If the founder of a multimillion dollar company defined wealth as people with nearly no material goods, it would be shocking. But when Blake Mycoskie, the founder of TOMS, pinpointed the richness he experienced among the poorest people he met in Ethiopia, it’s not wholly unexpected.
“They were living with no plumbing, no electricity, in these mud huts,” said Mycoskie. “And these people were the happiest people I’ve ever seen. I remember coming back to Venice (Calif.) to my fancy loft and I had all this stuff and I was always worried about all these things. They had more time with families, more time with their friends. Rich is being free to love the people you care the most about. And to actually have time. I think that’s the most important resource in the world.”
It’s something the Chief Shoe Giver at TOMS tries to remember even when he’s not traveling the world on “giving trips” to places such as Rwanda, Honduras and Haiti. TOMS’ motto of “One for One” appeals to the socially conscious customer of the company’s shoes, eyewear and, just recently announced, TOMS Roasting Co. One bag of coffee is equal to funding one week of clean water to a person in need.
Mycoskie’s trips around the globe provide the inspiration for the company’s products. He began TOMS after a trip to Argentina where he saw the critical need for shoes. Now in its eighth year, the company has 400 employees and its products are sold in 28 different countries. So far, TOMS has given away 10 million pairs of shoes. But the giveaways drew criticism as well -- what some saw as mere charity and not enough of an investment in alleviating poverty’s root causes, especially education and job creation.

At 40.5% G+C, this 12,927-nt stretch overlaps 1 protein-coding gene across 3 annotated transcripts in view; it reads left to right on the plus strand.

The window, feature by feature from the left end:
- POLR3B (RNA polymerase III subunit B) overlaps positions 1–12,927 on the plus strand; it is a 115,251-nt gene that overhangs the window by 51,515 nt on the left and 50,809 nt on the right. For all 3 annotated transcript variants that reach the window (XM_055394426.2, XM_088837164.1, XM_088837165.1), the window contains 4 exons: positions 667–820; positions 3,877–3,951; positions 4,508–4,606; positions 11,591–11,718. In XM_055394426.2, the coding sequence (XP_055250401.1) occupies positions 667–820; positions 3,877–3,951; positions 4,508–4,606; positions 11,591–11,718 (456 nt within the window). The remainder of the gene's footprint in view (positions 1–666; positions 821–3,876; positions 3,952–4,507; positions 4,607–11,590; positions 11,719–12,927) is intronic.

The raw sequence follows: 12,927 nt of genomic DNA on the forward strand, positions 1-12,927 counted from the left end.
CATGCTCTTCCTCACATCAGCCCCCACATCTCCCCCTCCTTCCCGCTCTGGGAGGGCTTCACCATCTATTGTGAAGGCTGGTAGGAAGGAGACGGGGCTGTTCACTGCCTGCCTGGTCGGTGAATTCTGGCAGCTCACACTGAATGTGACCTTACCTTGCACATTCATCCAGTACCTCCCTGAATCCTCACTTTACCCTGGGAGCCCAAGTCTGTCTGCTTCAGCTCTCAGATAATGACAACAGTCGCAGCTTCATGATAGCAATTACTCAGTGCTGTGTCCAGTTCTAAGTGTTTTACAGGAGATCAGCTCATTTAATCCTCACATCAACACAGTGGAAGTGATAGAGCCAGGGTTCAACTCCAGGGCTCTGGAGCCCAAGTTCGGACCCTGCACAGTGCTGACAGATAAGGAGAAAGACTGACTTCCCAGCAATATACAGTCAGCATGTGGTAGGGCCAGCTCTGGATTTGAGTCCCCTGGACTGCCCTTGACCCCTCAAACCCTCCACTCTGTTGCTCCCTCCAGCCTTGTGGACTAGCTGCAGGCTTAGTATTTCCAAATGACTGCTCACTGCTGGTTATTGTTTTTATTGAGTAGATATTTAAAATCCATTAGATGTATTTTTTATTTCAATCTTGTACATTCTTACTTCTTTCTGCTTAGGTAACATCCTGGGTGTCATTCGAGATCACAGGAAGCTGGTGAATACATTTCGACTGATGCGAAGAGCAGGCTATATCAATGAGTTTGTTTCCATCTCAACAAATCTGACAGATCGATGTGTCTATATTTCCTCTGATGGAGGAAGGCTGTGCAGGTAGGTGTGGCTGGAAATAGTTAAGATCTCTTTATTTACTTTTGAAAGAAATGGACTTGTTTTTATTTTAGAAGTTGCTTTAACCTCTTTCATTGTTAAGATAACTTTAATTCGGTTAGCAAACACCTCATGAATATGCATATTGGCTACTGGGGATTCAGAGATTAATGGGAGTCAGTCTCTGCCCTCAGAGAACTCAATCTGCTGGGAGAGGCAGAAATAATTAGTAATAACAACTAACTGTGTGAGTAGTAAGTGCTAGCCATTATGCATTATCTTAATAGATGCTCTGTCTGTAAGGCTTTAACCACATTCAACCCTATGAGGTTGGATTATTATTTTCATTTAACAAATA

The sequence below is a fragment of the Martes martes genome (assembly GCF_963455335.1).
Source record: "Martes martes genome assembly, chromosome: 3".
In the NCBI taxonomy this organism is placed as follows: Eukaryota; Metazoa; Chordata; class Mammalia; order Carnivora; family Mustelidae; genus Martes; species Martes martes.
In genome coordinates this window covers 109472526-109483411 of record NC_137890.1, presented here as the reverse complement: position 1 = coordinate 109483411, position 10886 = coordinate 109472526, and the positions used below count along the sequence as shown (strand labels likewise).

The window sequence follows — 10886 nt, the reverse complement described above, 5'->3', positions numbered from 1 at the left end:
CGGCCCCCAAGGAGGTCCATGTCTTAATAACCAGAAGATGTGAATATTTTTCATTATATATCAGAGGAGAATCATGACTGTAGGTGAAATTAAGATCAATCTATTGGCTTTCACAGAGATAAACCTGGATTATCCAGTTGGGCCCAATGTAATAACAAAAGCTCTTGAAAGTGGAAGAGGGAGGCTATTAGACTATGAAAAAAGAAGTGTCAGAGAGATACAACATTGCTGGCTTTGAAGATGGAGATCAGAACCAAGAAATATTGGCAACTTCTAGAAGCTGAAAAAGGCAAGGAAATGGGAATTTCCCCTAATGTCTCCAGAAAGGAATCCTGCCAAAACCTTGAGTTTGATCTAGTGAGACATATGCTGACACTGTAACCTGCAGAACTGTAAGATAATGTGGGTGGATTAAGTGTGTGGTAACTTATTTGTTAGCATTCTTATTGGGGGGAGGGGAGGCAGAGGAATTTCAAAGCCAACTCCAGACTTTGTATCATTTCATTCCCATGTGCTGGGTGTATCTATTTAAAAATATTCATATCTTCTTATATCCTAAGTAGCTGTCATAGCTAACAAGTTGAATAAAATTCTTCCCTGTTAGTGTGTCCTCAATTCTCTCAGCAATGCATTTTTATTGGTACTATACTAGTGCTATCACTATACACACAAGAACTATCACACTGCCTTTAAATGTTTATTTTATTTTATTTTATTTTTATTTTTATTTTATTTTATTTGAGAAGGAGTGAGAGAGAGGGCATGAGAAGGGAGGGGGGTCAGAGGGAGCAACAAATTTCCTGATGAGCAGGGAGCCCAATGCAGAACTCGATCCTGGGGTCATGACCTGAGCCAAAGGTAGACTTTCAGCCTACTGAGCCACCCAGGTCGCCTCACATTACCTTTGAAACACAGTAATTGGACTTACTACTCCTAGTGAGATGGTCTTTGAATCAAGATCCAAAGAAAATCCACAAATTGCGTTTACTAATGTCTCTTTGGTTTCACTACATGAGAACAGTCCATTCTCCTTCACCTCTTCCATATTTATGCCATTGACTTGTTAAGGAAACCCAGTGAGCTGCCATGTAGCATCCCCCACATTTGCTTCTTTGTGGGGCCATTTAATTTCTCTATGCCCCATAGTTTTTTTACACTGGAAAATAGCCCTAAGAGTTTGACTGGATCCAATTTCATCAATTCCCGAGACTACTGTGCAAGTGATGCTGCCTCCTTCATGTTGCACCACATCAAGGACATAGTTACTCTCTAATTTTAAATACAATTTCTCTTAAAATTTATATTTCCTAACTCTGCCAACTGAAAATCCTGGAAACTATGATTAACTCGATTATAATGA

“It’s true that no good deed goes unpunished,” said Mycoskie. “First I ignored it, then I got angry and finally I embraced it. I’m thankful for that criticism.”
So to invest in communities, TOMS set up a shoe manufacturing center in Haiti. And it works directly with coffee farmers in countries such as Rwanda, Guatemala and Peru for its newest product. Mycoskie said he intends to focus on the coffee endeavor through the summer and then turn to yet another new product in the Fall, mentioning banking, food and hospitality as possible fields to explore.
Rolling out TOMS Roasting Co. also coincides with Mycoskie’s return to his company. He took a little over a year off to recharge because “I hit a point where I was running so hard.”
He continued: “I love what I do. But I had to take time for myself and check in. It wasn’t until the idea of the coffee business that I wanted to come back full force. I love the start of something. For my enthusiasm and passion to be sustained for a long time, I’ve got to be focused on the next thing, the new product, new ways to help.”
ABC News' Arthur Niemynski contributed to this episode.
- Blake Mycoskie